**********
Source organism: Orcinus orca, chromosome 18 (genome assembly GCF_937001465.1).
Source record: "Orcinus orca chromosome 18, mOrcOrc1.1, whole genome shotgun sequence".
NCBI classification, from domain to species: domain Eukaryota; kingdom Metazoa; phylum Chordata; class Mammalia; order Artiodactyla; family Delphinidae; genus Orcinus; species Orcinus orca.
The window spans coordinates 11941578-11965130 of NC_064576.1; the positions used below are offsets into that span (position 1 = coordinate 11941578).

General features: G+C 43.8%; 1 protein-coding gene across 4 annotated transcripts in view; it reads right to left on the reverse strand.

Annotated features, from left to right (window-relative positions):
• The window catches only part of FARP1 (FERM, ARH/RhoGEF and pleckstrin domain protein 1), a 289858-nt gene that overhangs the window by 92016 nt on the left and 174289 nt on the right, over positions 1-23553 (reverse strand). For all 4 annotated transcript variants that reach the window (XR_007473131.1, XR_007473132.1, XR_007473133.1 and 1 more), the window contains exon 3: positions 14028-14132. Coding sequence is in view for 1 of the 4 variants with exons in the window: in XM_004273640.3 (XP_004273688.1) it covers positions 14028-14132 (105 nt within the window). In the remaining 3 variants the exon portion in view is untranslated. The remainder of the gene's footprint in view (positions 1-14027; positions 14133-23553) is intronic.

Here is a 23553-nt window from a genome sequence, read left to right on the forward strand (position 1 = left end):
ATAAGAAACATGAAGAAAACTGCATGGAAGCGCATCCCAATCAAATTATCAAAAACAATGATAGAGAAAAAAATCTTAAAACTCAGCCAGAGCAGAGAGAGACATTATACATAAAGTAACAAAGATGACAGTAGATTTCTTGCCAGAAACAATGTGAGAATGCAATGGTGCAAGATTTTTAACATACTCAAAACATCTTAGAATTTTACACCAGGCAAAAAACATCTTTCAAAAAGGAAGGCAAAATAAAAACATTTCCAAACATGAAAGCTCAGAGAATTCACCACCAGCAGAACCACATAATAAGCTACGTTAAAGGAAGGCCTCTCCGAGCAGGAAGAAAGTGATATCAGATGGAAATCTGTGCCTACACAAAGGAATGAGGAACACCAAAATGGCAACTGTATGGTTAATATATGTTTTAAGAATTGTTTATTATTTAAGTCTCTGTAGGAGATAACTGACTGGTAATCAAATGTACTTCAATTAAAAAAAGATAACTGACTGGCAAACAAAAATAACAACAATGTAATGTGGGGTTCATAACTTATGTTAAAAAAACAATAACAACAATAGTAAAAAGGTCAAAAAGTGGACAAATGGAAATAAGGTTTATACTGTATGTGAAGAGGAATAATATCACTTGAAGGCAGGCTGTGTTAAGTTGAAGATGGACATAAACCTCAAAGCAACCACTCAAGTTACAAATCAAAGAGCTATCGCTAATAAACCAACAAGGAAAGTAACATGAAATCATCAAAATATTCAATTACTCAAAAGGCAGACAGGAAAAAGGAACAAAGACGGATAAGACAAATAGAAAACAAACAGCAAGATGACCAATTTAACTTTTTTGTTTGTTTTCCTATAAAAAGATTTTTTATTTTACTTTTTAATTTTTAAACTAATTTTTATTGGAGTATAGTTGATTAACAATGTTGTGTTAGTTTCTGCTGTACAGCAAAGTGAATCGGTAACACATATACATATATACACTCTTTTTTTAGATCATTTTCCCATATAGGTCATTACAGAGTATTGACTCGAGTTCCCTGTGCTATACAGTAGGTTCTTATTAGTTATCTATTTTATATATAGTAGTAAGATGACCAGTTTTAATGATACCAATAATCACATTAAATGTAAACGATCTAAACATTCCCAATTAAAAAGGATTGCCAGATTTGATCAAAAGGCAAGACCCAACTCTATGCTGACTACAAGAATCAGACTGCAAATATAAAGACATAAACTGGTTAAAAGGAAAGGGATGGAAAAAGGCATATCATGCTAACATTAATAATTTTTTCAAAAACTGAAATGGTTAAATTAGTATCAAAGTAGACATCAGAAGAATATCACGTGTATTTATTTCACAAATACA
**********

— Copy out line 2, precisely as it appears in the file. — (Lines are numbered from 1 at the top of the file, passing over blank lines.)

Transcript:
Source record: "Orcinus orca chromosome 18, mOrcOrc1.1, whole genome shotgun sequence".